About 4,000 years ago, give or take a few decades, we developed the notion of currency to act as a valuable receipt for goods received. If you were hanging out in Mesopotamia 2000 B.C., you might have trusted your buddy delivering the grain, but your boss still wanted to get a form of receipt to match the grain you would put in the temple storehouse. Nothing personal, just business.
About 30 years ago, we started figuring out how to order online. In 1982, Minitel was introduced in France by France Telecom. I remember it when working for Rhone-Poulenc Rorer in Paris. It was revolutionary at the time. You could book travel online via this little electronic box with green writing on the screen. In the 90’s, we started introducing security protocols and improved our bandwidth dramatically. In 1994, it became possible to buy pizza from Pizza Hut right from their site. Not a revolution, but cool. 1995 then proved to be the breakout year. Dell.com started with an initial goal of hoping to make $1MM per month, which was very bold at that time. Jeff Bezos launched Amazon.com. Cisco started selling online and eBay was founded, all in the same year.
15 years later, it’s safe to say that companies have focused on e-commerce as a way to purchase goods directly through the Internet. And, quite predictably, the majority of promotional spend goes against this transaction. We are good at the transaction.
We are bad on reaching customers before the transaction. And this is giving rise to the next wave of e-commerce, which I refer to as “pre-commerce”.
Pre-Commerce is a reality due to how the web is being transformed by technology and the customer together. And it is a major opportunity.
There is a reason why we ask our peers for advice before we purchase online or why we look for weeks/months before making a decision. In the offline experience, we can see, touch and hear direct. Online, we are often missing that experience of interacting with products, asking questions and putting our five senses to work. So, we do the next best thing. We explore by ourselves. We often start with search. 15.2 billion searches were conducted by all of us in the U.S. only in January, 2010. We ask our peers for direct advice often after sending them content to look at. We visit the communities we trust to learn more and ask questions. We go to Yahoo! Answers or Mahalo and see what others have said. We look at Craigslist now and then. We explore until we are satisfied…..then we visit to buy online.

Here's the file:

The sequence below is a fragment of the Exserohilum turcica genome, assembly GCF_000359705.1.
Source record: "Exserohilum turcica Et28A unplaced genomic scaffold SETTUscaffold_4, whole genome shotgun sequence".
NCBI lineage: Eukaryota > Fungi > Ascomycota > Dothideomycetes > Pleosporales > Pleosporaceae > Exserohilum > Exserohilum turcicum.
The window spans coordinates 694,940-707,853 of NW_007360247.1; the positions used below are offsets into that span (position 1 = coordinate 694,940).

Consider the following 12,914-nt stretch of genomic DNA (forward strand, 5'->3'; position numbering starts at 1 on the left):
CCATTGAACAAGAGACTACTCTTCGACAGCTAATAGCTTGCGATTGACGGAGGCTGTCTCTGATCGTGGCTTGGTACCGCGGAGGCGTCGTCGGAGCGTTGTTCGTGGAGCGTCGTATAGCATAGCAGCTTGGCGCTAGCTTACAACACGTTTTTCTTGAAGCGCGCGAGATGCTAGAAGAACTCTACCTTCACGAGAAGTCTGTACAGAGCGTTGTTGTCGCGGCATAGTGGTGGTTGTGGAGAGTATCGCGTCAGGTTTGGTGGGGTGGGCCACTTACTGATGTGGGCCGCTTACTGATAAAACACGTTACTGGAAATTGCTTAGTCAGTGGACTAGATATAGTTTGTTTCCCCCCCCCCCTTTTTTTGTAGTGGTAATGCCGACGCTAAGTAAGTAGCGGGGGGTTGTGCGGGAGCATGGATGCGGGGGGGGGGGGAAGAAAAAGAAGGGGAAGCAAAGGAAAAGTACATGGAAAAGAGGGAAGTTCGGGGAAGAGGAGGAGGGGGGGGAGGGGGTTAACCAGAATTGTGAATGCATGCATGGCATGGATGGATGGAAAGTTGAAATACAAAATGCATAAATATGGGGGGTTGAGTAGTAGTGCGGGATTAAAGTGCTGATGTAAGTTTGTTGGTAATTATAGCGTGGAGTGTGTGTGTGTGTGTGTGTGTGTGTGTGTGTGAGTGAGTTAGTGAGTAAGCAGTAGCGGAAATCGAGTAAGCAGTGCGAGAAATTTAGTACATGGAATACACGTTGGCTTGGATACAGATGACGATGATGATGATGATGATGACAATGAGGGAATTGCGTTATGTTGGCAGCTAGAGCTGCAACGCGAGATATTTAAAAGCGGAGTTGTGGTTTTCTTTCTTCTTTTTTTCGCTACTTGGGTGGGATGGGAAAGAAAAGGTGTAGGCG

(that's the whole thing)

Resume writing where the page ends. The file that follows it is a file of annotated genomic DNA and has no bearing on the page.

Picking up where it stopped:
Basically, we substitute the offline experience we know with a rich, deep exploration online.
It’s the world of pre-commerce. It’s a world most marketers think they know, but actually have no idea where or how decisions are made before a customer ever visits your transaction-focused site. Most companies are analogous to the retailer waiting patiently in their store for you to arrive. It’s an old model.
In the future, leaders will be experts at interacting with you appropriately before you make a decision and they will integrate community into their e-commerce site, so your experience continues when you visit. Those companies will become a valid and trusted partner in the pre-commerce journey.
This is what I love about the evolution of the web. We think we have solved how do to something and we realize we’re just getting started. We’ve come a long way from taking receipts for grain, but just imagine where we can go from here….
All the best, Bob